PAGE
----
They help to support your internal organs too.
How do I know if my pelvic floor is functioning properly?
The most obvious one here is leaks. Sometimes they just happen without warning, sometimes you can have an uncontrollable urge and panic sets in (like when you need to have a wee and you get to the front door, key in hand…. and it’s started).
Some of the more subtle signs are pressing your hand onto a solid surface when you sneeze or cough. This is forming a closed chain so that you can recruit strength from elsewhere in your body to assist the weakened muscles.
A feeling of heaviness or dragging in the vagina might be the signs of a prolapse and will need to be checked by a doctor or women’s health physio.
Not all of these problems are caused by the muscles being weak, in some cases it can be because the muscles are actually clenched all the time, impairing function. Hand in hand with this might be difficulty with intercourse or inserting tampons. Your muscles are just too tight and won’t relax.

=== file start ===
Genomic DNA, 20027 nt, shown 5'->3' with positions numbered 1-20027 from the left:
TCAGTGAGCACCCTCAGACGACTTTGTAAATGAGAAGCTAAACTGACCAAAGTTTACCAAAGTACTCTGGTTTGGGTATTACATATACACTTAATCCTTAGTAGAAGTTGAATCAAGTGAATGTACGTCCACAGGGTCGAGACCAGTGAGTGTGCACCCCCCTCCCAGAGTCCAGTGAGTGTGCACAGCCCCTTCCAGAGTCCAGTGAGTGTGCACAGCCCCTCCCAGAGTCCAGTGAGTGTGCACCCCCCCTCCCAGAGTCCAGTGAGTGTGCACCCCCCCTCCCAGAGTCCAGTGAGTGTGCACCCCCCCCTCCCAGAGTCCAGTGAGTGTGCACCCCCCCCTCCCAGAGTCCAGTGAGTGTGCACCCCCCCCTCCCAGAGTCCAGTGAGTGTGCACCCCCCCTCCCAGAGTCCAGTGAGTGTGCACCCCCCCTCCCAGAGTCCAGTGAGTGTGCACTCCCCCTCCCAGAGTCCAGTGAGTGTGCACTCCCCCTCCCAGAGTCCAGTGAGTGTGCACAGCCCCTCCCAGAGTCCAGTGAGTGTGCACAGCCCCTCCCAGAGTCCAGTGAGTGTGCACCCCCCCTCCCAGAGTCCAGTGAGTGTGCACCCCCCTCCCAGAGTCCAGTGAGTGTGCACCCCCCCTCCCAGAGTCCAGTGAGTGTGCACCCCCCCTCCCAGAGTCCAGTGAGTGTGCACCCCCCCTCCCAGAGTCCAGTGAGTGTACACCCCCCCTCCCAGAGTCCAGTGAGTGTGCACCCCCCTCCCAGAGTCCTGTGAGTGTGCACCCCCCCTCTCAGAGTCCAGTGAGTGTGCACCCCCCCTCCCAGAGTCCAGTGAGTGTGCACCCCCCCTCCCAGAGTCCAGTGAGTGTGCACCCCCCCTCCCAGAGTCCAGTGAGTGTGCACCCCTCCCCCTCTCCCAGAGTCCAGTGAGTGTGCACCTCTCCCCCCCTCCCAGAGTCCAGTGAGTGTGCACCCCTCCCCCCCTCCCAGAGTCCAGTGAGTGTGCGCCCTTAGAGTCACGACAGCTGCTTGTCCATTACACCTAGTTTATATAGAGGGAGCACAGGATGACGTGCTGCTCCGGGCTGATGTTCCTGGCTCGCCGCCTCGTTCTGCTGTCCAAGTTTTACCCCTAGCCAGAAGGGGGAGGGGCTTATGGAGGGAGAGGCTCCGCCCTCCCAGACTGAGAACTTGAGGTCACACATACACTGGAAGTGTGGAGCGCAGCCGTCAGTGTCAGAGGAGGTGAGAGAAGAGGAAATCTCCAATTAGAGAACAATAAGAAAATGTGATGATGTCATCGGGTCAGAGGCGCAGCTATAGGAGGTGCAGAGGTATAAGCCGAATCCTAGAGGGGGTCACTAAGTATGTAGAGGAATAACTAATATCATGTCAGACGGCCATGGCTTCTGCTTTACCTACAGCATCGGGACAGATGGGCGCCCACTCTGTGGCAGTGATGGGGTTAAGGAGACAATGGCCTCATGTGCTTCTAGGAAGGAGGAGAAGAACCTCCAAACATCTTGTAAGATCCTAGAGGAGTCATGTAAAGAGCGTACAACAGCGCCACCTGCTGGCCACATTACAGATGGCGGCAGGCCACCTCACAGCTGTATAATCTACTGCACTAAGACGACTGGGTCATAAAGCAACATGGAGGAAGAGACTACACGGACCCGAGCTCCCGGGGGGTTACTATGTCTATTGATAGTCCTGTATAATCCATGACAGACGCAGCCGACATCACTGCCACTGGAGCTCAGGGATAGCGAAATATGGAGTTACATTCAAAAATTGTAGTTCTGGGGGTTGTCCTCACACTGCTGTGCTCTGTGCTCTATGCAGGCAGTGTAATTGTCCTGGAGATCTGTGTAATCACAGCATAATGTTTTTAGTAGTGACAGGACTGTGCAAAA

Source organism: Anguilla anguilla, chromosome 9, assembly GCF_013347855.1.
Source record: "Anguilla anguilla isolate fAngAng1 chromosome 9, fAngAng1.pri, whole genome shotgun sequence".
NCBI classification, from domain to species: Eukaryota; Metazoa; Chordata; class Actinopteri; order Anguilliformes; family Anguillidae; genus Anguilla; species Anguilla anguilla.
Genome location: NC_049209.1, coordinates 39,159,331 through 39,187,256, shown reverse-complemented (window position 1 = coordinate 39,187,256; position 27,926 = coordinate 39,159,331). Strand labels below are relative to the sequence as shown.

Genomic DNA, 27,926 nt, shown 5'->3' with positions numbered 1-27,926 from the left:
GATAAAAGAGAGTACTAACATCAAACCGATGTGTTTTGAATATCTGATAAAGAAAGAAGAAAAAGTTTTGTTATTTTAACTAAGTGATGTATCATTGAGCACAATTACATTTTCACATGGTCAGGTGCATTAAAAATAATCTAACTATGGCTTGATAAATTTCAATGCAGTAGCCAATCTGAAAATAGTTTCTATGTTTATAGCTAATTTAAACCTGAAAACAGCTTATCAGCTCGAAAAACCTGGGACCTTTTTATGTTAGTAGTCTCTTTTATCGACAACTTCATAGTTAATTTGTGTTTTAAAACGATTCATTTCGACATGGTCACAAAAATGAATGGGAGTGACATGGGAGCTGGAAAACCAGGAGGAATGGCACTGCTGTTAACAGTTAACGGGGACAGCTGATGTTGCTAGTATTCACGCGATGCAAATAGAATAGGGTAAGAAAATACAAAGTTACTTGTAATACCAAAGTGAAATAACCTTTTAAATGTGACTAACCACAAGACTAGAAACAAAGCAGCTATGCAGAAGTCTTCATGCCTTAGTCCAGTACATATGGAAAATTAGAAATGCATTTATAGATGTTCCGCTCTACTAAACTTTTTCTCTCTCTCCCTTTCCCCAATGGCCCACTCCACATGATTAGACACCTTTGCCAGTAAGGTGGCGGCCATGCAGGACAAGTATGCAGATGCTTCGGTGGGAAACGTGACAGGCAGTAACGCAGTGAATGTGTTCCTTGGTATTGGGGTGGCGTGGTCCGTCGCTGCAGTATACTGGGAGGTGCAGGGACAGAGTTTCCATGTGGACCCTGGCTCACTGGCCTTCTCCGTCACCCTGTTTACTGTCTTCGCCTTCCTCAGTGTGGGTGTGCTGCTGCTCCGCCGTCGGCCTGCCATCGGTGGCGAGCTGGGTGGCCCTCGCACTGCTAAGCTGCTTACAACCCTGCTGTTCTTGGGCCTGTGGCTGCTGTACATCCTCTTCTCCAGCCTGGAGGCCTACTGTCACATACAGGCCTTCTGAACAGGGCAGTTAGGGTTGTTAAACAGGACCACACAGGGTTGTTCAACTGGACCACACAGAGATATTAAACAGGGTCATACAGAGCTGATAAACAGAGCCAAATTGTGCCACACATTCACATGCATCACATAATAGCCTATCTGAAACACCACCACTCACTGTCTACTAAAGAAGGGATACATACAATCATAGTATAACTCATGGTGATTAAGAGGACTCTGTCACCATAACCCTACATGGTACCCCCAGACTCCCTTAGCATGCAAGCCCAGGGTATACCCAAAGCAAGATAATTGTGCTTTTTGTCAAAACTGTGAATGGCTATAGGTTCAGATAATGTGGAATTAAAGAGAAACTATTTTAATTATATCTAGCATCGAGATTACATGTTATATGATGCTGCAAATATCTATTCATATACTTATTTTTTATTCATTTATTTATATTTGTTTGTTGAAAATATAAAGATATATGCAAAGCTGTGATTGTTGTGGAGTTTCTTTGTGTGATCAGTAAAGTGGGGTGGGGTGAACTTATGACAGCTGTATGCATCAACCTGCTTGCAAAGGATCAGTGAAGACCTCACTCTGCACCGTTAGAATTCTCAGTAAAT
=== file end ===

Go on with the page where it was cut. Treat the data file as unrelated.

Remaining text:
But today, we are mainly talking to pregnant or postpartum women, so let’s stick to what’s happened to you.
What happens to the pelvic floor during pregnancy and birth?
As I’ve already said, the pelvic floor is supporting the weight of your internal organs. As pregnancy progresses, your pelvis tilts forwards and you lose the small amount of bony support that the front of the pubic bone was supplying. That means your pelvic floor is all on its own now and has to cope with the added weight of a growing baby, placenta and amniotic fluid. That’s a big ask. However, this weight is giving some assistance in stretching the pelvic floor ready for birth.
Also important to note, is the fact that during pregnancy the muscles of the bottom (glutes) and abdominals (tummy) lose some of their functionality. The ribcage flares out and the diaphragm, which helps to control breathing, is also limited in its function.
During labour the vagina dilates gradually to around 10cm. The pelvic floor muscles are stretched to their limit and sometimes beyond. Tears can occur which are stitched and tight scar tissue then forms. But it’s not just the muscles which stretch, the nerves do too. This is why you might experience some numbness afterwards (and during thank goodness!)